Analytical solutions for the drag force can only be found for creeping flows (Stokes' flow), where the flow inertia can be neglected and the flow is symmetric in time, and simple geometries such as a sphere.
For the limiting case of turbulent flows drag highly depends on the precise flow phenomena such as eddies and separation. In analytic calculations highly turbulent flows are generally approximated as inviscid flows, where the friction characterised by the viscosity is neglected, resulting in no drag whatsoever, something termed D'Alembert's paradox: Drag is the result of pressure differences and friction forces due to viscosity. While inertia definitely dominates far from the boundaries, this simplified approach fails to capture the near-wall viscous effects that result in a drag force.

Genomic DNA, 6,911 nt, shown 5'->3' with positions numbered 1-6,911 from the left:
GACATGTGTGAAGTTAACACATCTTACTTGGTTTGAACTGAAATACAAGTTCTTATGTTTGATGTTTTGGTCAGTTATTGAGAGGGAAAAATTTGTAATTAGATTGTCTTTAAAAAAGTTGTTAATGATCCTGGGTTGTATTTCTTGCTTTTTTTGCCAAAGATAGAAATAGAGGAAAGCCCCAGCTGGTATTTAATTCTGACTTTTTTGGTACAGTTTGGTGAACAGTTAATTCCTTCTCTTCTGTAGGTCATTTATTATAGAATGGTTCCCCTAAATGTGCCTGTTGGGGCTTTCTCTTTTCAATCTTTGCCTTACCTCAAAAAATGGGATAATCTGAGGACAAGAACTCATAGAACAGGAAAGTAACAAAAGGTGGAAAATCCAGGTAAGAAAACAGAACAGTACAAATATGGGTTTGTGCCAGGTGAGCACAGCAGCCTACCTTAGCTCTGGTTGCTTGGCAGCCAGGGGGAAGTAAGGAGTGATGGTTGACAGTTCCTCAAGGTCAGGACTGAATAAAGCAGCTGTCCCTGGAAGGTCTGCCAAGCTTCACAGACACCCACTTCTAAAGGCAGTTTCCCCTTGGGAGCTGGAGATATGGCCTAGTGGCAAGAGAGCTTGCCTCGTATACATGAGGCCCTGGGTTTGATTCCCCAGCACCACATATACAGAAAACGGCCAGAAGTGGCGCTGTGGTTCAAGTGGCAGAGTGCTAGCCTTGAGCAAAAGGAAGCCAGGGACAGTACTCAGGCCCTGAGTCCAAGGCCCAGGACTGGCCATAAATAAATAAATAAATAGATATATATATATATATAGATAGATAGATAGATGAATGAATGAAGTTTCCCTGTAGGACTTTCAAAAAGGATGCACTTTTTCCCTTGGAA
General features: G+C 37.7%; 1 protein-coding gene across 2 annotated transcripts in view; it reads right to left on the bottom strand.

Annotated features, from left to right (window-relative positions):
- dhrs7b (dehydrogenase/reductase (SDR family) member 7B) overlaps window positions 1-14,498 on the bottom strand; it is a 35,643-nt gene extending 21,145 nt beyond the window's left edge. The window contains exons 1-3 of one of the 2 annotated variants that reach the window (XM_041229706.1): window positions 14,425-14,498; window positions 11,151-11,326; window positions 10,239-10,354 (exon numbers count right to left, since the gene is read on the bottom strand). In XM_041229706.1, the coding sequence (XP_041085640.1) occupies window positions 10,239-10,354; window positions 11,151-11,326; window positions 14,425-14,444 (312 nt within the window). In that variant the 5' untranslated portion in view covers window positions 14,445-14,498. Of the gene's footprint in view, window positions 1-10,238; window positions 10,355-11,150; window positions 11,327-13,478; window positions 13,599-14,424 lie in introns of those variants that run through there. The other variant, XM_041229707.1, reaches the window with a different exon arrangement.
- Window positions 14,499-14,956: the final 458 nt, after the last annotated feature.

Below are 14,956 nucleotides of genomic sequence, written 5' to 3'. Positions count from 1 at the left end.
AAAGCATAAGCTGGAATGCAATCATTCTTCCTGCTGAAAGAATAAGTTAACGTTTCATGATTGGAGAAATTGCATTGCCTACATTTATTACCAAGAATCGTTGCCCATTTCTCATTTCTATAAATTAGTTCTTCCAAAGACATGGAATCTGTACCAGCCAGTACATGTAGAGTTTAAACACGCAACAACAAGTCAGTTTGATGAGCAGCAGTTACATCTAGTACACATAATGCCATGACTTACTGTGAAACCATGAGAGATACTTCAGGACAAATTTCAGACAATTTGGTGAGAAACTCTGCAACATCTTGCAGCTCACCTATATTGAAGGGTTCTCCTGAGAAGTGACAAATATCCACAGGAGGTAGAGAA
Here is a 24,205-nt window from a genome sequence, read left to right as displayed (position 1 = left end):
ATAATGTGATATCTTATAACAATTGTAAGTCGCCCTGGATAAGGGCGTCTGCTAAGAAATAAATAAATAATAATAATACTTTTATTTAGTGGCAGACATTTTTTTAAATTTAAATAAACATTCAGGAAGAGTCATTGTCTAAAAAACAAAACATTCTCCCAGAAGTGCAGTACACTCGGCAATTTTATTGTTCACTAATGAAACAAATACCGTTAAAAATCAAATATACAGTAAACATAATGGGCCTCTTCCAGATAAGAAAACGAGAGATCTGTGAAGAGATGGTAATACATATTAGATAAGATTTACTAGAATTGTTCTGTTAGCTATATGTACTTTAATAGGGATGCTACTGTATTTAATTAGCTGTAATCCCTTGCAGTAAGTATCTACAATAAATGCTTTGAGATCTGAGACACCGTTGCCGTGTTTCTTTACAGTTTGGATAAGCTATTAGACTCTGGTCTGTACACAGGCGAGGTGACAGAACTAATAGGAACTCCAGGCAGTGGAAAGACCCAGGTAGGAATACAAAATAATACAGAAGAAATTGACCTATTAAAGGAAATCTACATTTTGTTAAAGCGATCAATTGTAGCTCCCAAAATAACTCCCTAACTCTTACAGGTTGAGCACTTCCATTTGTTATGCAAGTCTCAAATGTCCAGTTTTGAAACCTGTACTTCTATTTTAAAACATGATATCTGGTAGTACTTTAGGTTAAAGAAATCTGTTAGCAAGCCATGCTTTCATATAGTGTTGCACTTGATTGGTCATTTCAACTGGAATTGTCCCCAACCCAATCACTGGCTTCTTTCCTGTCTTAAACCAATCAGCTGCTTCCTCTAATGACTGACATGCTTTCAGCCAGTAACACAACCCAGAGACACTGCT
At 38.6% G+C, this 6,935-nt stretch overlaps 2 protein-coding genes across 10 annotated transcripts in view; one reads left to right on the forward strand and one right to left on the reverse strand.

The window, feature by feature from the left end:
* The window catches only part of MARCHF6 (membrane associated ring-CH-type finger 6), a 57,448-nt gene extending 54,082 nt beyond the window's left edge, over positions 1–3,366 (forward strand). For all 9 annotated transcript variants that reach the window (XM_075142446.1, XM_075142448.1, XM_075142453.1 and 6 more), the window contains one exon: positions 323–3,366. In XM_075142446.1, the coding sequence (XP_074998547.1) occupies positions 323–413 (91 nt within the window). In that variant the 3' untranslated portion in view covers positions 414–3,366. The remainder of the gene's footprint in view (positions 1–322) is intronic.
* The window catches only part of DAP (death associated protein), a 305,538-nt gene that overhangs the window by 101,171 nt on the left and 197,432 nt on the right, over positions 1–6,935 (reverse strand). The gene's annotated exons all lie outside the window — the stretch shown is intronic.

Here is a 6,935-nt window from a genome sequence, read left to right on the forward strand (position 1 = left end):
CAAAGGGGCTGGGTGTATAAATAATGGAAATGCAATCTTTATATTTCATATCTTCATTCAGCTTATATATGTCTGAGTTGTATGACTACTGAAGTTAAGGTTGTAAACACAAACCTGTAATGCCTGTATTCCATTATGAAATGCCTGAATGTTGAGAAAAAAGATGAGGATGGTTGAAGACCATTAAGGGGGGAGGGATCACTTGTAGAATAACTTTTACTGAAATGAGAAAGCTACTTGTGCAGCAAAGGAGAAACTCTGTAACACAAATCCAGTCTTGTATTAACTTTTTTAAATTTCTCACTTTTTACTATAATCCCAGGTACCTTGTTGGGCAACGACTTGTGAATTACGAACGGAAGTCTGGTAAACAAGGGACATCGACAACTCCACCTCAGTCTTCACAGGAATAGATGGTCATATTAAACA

Furthermore as the drag force strongly depends on unsteady effects, most numerical methods will fail to predict it accurately. The current standard in the industry, RANS turbulence models (such as $k-\epsilon$ or $k-\omega$) apply time-averaging and are prone to horrendous errors in determining integral quantities such as drag and lift. More accurate numerical simulations such as large-eddy (LES) and hybrid RANS-LES models, that apply either of the two models depending on the distance to the nearest wall, are still computationally prohibitive in terms of number of mesh cells and time step size (they require huge computational clusters and still will be under-resolved) and thus experiments are still the cheapest and most accurate method to date for determining lift and drag coefficients for most applications. In cases where manufacturing a working prototype might be expensive and slow, such as in the automotive industry, first a virtual prototype and numerical methods will be used to iteratively improve the concept and then verified with actual measurements. If the precise magnitude of the corresponding quantities is secondary, e.g. when comparing different variants, even using cheap computational methods might give valuable information.